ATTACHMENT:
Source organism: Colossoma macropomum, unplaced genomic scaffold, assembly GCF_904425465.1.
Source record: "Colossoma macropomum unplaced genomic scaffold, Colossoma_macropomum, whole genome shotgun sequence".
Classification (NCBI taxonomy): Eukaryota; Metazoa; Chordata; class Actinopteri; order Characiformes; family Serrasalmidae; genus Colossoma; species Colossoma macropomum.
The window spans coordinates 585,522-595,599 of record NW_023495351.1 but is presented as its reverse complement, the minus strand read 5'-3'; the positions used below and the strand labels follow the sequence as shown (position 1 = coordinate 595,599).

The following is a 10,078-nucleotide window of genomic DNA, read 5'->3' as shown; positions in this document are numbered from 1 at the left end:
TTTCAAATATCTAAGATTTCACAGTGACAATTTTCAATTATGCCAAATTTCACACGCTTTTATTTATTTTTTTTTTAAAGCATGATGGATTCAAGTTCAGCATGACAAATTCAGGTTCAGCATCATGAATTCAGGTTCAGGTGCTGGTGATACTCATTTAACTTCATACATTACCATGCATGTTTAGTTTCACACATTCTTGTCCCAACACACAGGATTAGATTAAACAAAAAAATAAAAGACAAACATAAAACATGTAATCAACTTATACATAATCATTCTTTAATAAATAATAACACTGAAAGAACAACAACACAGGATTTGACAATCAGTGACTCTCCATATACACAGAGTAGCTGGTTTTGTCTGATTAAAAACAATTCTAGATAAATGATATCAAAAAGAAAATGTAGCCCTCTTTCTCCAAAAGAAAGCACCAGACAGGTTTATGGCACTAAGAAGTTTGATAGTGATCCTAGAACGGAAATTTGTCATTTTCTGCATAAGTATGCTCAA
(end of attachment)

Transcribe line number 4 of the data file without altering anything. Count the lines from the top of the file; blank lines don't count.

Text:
The window spans coordinates 585,522-595,599 of record NW_023495351.1 but is presented as its reverse complement, the minus strand read 5'-3'; the positions used below and the strand labels follow the sequence as shown (position 1 = coordinate 595,599).